HTML Accessibility Task Force Teleconference

18 Aug 2011

See also: IRC log


Present: Cynthia Shelley, John Foliot, Leonie Watson, Marco Ranon, Judy Brewer, Mike Smith, Janina Sajka, Rich Schwerdtfeger, Steve Faulkner
Regrets: Laura Carlson, Josh O'Connor


Subteam reports

LeonieWatson: next bug-triage subteam meeting is Tuesday

canvas subteam

richardschwerdtfe: have a draft of focus management, text baseline
... Charles Pritchard helping
... have most of the CP written. Next is clickable regions
... based on feedback from Maciej, waiting for clickable regions

Cynthia: when will the focus-management writeup be ready?

richardschwerdtfe: waiting on Charles for that
... we're reusing the same names that Hixie had originally
... slight difference in API calls
... but fairly close

Cynthia: if you can forward something to me, I will pass it on

Text-alternative subteam

Judy: teleconference resumed this Monday
... had a hiatus during end of LC
... we rediscussed approach around, e.g., discoverability
... I hoping we will see a response from John Foliot before he heads away for vacation
... idea is to have dialog on the counterproposal from Jonas and see how far we get with that, have a dialog before the chairs proceed with survey
... next we took up meta@name=generator
... next step on that is for janina, and we need to get the TF feedback on writeup from Steve Faulkner
... next meeting is next Monday
... we discussed feedback on the bug that was filed during LC, about refinement on conformance assessment, concern about overly-long figcaption case
... we asked a few people to get some evidence on the amount of problems with figcaptions of different lengths
... some of the respondents on the bug were not aware of the UX around figcaption
... we had at some point considered having another subteam to discuss the TF decision policy and the HTML WG decision policy

Stevef: question about the length of figcaption... I think this question is at least partially relies on the way figcaption will be implemented
... if it's implemented as the accessible title for the image, then it's going to be a long string
... if it's implemented differently, then the UX will be differnt
... issue is, figure and figcaption are not exclusively about images, and a figure can have multiple images
... figure could also have, say, code in it, or a poem
... so the role depends on what the content of the figure is
... wondering how implementors are going to see this

Stevef: also, figcaption is not a simple attribute, it's an element, it can have character formatting -- so stuffing that into an accessible name [may not be best]

Cynthia: after Sep. 7, let's set up a meeting

Judy: Stevef, I'm interested in what you're saying, because in looking at various examples of figcaption, I notice that in certain kinds of publications, you get types of figure captions that are very different from simple phrases you see in a photo album or whatever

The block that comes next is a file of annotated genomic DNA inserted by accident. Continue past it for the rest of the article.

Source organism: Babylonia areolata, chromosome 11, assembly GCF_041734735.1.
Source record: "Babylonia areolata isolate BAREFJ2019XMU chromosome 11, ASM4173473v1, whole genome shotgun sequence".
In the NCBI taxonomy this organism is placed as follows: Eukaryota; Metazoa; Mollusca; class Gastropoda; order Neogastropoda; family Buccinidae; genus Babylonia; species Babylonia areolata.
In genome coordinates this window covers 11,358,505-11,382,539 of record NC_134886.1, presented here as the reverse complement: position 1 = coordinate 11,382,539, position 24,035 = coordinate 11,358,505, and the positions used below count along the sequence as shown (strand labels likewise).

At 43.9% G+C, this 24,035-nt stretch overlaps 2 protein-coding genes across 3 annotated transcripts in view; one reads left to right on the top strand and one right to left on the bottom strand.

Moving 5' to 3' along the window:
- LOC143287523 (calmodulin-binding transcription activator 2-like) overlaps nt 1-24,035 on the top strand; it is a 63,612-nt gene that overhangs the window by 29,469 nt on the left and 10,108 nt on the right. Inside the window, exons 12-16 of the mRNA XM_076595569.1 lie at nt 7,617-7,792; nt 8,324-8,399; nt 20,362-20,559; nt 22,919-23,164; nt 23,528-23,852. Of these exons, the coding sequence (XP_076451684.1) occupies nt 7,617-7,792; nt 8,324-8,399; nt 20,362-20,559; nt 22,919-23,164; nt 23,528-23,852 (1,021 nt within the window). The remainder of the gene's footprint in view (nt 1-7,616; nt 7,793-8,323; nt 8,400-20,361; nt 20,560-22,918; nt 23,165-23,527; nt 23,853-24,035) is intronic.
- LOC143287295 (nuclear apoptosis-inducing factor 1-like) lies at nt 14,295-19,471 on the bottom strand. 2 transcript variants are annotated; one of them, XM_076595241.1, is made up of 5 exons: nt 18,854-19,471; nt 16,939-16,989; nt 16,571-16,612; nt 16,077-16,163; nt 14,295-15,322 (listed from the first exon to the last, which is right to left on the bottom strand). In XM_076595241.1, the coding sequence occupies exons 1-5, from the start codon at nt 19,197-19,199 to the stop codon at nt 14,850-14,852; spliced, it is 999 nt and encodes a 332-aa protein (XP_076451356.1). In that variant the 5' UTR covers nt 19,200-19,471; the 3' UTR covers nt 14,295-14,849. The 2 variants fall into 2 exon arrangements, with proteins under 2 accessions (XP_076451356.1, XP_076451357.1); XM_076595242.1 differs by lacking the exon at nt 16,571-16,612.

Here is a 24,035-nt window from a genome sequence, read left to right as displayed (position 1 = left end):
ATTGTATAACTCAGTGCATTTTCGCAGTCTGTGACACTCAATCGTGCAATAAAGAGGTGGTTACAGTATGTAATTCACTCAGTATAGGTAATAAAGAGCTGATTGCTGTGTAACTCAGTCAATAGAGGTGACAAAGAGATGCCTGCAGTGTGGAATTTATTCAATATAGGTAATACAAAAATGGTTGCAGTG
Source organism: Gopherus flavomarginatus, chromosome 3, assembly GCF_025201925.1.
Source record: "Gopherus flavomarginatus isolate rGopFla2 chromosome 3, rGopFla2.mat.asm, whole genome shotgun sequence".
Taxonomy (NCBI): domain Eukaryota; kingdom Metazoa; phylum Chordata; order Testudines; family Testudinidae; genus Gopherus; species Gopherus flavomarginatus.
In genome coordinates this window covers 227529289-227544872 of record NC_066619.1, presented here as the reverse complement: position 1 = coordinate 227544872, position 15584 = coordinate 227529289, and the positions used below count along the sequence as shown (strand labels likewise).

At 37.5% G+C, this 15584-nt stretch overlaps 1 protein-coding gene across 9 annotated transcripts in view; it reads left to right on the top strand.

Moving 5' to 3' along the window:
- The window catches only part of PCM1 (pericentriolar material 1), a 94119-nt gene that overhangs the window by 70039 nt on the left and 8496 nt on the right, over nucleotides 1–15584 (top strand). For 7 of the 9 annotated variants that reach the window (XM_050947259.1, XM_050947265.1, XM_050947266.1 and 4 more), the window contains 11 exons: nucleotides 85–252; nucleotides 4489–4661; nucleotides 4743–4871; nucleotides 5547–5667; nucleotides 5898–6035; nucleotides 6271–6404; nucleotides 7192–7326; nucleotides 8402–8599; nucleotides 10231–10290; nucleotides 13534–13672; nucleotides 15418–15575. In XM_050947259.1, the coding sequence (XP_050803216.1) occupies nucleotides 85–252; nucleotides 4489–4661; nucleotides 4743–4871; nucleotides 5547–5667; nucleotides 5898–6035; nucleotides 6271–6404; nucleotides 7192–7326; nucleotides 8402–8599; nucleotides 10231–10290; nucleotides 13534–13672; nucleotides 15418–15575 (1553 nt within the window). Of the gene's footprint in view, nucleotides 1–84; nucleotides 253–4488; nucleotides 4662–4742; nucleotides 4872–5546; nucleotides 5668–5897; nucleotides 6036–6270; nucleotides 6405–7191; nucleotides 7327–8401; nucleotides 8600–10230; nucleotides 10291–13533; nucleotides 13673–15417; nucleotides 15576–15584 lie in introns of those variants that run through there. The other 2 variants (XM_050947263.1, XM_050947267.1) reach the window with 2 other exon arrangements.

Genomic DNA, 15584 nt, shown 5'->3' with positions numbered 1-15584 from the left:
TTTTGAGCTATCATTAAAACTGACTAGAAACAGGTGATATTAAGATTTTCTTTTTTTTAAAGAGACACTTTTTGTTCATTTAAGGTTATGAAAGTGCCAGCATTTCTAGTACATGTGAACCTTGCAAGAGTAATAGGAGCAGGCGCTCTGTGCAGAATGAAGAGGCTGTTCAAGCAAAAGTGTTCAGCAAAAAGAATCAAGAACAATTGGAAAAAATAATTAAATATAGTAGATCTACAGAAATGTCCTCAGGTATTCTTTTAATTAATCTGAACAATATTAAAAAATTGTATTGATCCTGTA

... one of the things that got interesting was looking at some of the trends on publishing
... where you have a sort-of two-tier caption
... and it becomes complicated to figure out how to deal with those, and the current spec does not do that well yet
... there is a key piece of conformance that's not covered in the spec yet

JF: we have been working from the assumption that figcaption could be a viable stand-in for the image

<Judy> Judy: and there also multiple instances of composite images in figure captions that need to be dealt with appropriately

JF: I am almost at the point of why we are pursuing this, why we should not just say that figcaption is not an alternative, and move on

richardschwerdtfe: it's just not an alt
... we are already providing mappings for these types of relationships

Judy: when I started first looking at the decision that had come in, I thought it was wrong, and I continue to be concerned that we have no assurance that screen-readers are going to handle backwards compatibility over a multi-year transition
... Geoff Freed has also been questioning, wondering if we just made the wrong call on this

Judy: my take after looking at a lot of figure captions is that a lot of them are appropriately brief and appropriately relevant, but that there are number of cases out there that are not

Stevef: the content of the figure can be more than images -- e.g., a poem -- not that the figcaption content can be a poem or whatever
... having a figcaption does not mean it's accessible
... for case of figcaptions in scientific journals, obviously if you have a large piece of text with structure in it, you don't want that to be conveyed just as flat text
... we need to make sure that we are providing the best experience for the user

Cynthia: I think we may be asking too much about HTML conformance -- there are some subtle judgements that make more sense have for WCAG testing